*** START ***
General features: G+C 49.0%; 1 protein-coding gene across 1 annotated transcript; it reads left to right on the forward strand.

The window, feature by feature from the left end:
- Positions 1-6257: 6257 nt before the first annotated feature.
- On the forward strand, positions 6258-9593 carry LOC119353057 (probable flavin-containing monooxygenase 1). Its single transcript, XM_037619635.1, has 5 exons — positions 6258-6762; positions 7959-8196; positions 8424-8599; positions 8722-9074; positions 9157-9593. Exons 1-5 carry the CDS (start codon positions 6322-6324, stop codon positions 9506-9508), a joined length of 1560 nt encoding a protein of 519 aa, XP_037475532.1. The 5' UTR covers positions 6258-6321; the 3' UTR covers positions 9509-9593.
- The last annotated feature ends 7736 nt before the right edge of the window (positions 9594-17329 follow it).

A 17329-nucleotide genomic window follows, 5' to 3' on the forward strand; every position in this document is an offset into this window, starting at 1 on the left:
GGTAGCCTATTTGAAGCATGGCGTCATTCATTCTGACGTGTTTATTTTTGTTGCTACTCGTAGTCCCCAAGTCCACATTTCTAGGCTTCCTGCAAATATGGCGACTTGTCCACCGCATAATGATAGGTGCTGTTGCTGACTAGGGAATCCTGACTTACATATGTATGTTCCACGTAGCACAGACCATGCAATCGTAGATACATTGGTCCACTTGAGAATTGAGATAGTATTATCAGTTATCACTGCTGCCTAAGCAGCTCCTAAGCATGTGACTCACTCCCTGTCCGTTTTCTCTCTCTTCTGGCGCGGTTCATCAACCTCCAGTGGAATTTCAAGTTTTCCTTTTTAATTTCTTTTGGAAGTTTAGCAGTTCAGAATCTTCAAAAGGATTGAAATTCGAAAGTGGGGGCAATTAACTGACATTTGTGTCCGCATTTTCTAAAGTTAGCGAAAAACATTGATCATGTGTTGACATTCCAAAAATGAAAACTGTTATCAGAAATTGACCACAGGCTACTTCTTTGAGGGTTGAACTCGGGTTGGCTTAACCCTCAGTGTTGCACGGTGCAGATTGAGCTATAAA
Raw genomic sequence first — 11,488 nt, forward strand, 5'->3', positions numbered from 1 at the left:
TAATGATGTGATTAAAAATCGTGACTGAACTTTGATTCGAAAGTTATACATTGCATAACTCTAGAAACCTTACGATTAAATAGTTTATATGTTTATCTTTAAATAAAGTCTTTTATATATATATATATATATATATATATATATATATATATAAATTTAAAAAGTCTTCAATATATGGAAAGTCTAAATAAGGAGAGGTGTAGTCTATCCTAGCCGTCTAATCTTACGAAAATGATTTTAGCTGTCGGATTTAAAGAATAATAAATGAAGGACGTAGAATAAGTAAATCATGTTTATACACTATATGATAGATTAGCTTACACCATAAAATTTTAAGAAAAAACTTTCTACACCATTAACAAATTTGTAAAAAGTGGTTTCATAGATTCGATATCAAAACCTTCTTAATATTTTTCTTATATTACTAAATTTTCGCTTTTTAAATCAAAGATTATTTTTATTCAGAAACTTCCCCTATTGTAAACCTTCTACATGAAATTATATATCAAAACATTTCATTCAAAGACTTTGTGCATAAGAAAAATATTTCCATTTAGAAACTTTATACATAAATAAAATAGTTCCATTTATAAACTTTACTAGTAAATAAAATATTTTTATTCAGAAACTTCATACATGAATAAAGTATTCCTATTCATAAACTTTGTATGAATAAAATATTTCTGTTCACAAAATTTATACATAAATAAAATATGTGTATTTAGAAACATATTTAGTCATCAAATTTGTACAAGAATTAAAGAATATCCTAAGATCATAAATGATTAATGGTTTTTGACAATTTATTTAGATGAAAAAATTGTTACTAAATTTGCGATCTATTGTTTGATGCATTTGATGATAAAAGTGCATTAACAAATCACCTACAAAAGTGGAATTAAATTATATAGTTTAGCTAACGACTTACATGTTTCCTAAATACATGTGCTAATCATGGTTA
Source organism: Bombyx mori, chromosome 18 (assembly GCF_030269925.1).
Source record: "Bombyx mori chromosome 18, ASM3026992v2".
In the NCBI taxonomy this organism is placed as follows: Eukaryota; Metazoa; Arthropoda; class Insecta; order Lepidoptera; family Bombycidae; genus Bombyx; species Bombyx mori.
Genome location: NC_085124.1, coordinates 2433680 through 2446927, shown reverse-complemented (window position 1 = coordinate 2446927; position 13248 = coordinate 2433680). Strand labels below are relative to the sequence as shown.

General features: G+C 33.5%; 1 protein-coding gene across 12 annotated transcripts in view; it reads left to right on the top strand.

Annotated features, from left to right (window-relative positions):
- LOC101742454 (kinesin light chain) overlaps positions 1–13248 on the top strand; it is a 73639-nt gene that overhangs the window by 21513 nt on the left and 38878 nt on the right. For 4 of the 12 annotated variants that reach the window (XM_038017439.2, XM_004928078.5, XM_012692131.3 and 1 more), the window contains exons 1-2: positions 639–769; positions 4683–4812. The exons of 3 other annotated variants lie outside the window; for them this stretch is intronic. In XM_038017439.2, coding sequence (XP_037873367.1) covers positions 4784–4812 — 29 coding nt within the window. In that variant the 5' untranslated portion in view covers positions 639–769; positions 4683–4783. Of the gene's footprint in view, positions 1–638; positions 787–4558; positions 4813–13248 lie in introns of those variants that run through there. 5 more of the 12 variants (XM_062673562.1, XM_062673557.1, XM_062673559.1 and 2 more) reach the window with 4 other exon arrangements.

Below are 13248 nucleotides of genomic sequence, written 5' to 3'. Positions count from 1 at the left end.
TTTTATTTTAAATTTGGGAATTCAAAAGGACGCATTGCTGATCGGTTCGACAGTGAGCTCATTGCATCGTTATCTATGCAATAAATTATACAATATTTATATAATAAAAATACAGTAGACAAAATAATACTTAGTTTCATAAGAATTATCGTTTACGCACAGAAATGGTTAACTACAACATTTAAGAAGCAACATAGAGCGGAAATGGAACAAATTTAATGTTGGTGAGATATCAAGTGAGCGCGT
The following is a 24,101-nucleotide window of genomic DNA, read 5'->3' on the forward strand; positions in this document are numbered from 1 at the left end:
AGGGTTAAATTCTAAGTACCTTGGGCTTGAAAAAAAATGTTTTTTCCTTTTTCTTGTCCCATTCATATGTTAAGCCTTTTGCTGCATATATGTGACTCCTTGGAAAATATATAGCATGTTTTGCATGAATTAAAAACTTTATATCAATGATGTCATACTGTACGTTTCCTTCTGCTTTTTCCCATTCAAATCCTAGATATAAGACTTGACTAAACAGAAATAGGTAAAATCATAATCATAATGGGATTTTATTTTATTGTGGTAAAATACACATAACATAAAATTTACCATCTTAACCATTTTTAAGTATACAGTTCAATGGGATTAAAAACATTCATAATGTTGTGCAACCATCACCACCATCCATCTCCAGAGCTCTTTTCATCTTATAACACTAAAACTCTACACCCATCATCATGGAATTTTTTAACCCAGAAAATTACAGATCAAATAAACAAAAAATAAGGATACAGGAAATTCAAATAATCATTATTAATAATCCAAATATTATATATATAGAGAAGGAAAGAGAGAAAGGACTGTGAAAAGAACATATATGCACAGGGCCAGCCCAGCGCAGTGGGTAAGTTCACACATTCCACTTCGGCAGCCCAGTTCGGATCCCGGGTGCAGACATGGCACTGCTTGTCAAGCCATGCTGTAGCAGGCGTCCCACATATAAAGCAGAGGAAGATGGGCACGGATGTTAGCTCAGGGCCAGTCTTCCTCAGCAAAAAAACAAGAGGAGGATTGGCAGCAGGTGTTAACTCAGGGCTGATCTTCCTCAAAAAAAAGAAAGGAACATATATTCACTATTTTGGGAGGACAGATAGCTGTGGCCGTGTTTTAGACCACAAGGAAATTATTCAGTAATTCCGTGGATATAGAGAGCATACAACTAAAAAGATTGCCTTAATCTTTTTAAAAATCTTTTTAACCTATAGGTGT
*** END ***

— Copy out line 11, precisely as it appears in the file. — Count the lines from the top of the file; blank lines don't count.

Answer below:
Source record: "Bombyx mori chromosome 18, ASM3026992v2".